I'm not even sure how to get into this...long post or short post.
When DS was 2 we had him in a Montessori 3 full days a week while I worked part time. It was far from our home, but close to where I worked. The following year, I was home again as I just had another baby, and we chose to keep DS home with me (he had an in-home (not ours) Montessori experience available, but I think there was a bit of a personality issue between him and the teacher, he didn't like going so we nixed it).
Now this year, at 4, we started him at a new Montessori school. He had a little trouble transitioning at first, which we fully expected, but then seemed to settle in nicely. Then we rec'd his progress report. It talked at length about how he can never stop moving his body, is disruptive to the other students, and has trouble settling in, etc. We met with the teacher and agreed to meet again in a few weeks.
We met again last week and I actually went to observe (in a hidden room) the day before so I could see him in action. And yes, he was disruptive and definitely seemed to have trouble settling in. He honestly, in my opinion, seemed bored and like he couldn't/wasn't choosing works that interested him. He also threw a work in the garbage that day (ugh!). He will walk past his teachers/other students and almost get in their faces (but not in a mean/aggressive way, he's always smiling and I really think he's doing it for attention more than anything).
We met with his teacher and the same issues are continuing daily. She said I actually saw him on a "good" day. I'm thinking that he needs more physical movement, as well as more one on one time. There are 22 students to 2 teachers, which some of my friends seem appalled at, but I thought was pretty standard for a Montessori primary classroom. He complains daily about going (says he doens't like school and doesn't want to go), and I'm growing concerned that he may simply be in a place that's not right for him. He's an EXTREMELY active boy -far more so than most kids his age I meet. So, they want us to fill out a Brown ADD Scales form (which his teacher does the same) and they are thinking he's ADHD. We are not wanting to have him evaluated by the school. I can't help but think that at 4.5 yo, ADHD is such an easy (and I'll be honest, ridiculous) label that I think so many other things are worth exploring first. Behavior modification (on our part, as well as his teachers), dietary changes, more gross motor activities, more time in PE (they are limited to 20 mins), etc.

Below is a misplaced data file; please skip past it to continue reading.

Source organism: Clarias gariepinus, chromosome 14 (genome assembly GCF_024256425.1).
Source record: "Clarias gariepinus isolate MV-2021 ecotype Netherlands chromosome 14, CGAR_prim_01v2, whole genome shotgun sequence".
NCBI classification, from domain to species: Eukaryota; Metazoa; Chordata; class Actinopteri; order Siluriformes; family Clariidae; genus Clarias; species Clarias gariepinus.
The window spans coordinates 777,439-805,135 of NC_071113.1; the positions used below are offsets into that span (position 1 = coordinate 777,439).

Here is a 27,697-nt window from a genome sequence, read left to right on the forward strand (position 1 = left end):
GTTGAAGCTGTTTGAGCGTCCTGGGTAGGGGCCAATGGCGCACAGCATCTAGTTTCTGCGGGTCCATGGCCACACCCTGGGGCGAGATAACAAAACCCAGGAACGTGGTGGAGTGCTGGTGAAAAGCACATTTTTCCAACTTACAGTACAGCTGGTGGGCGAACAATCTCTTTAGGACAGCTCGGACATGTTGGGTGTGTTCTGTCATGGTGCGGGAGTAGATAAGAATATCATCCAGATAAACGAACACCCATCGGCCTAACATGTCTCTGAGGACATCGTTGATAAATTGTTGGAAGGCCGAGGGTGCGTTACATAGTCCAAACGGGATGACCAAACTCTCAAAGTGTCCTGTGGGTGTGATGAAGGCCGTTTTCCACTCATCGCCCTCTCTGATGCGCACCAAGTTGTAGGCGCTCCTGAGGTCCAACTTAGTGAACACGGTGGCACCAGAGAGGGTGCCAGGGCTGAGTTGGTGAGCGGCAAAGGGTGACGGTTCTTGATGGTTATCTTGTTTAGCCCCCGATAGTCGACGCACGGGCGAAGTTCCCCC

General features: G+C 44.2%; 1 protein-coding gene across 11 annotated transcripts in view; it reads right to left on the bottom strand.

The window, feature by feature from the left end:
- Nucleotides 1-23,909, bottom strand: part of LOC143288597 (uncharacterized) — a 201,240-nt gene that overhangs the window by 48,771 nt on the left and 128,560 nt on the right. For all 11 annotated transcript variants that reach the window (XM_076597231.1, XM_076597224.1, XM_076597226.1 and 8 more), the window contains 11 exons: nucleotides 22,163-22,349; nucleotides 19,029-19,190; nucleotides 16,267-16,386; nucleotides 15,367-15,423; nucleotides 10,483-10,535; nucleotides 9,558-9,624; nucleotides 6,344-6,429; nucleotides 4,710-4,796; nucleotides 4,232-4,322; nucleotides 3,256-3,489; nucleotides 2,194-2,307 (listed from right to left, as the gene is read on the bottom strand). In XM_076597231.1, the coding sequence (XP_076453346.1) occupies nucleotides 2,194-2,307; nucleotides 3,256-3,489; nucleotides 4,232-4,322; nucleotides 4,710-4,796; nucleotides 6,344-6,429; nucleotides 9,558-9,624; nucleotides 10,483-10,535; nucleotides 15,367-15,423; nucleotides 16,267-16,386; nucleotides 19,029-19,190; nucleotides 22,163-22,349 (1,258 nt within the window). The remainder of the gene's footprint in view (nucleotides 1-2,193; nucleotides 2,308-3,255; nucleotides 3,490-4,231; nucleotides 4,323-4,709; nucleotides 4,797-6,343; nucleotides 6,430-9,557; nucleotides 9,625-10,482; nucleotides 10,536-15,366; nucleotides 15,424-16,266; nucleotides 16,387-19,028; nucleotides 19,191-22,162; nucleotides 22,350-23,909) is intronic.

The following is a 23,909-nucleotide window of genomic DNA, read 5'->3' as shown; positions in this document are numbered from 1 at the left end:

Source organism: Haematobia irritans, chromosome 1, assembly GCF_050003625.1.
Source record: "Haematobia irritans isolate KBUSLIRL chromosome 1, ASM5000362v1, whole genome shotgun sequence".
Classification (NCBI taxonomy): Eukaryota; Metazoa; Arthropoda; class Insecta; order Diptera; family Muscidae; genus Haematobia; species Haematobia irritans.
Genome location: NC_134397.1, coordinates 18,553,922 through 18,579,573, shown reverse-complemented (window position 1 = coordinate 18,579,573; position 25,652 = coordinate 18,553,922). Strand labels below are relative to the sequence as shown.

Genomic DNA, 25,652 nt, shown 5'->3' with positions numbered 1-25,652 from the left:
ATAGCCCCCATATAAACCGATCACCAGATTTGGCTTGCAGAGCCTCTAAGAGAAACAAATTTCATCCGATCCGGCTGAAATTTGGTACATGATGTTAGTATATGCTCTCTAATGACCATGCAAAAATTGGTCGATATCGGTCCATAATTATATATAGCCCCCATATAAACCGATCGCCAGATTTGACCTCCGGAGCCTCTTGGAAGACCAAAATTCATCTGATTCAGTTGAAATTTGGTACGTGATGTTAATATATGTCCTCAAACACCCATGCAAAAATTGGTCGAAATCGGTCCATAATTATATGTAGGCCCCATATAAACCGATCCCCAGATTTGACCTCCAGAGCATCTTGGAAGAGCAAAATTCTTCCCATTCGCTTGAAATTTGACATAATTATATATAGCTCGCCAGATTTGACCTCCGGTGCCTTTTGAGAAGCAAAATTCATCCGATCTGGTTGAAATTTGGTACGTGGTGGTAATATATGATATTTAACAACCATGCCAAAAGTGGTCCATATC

Problem is, we've toured many places in our town, and there are very few I would even consider. This is, by far, my fave place and I love it. But growing a bit disenchanted.
Some extra info that might be helpful...he's there 5 half-days a week. They offer PE (BrainGym) day from 9 to 11. He often chooses to go, and had already gone on the day I observed.
I have recently posted a thread about my four-yo who someone suggested should be evaulated for AD(H)D (it's over in the Gifted forum, of you want to check it out, there was a lot of helpful info for us. which might apply to your little one as well!).
Most posters pointed pointed out that AD(H)D shouldn't even be diagnosed before age 6. And that AD(H)D-looking behaviour could be due to a lot of reasons, which should be looked at first. In our case, it seems to be a combination of stressful environment and possibly SPD.
He does seem young for a diagnosis. My DS, age 8 has been diagnosed with ADHD and there's no doubt in my mind that he truly has this diagnosis. Of course we did classroom intervention,diet, neurofeedback, tons of behavioral charts, etc. Nothing improved his behaviors and attention though. The school is important for diagnosing adhd as well as the parent,pediatrician,psychologist, etc. These behaviors(and I'm not saying your son has adhd)do present in the classroom and it is often the teachers who mention it first. As a first time mom to my DS, to me he was just himself. High energy, super active, etc. It's not like I was in a classroom seeing the trouble he was having(I did observe him of course). So when teachers in his pre-k class first mentioned "concerns" to me, and he was 4.5. I took it with a grain of salt. But then he moved onto kindergarten, same thing being said, same with 1st grade and he had the same teacher. New teachers when he entered 2nd grade said the same thing. So finally I became more open to getting a diagnosis and accepting it and now he has the same teachers for 3rd grade and has done well( we did start meds after 3 years and they have been a lifesaver)and loves school! I would have never been open to diagnosis or treatment at age 4.5 yrs. However I'm thankful the teachers picked up on him and let me know. That way I could start my own observations, research,etc.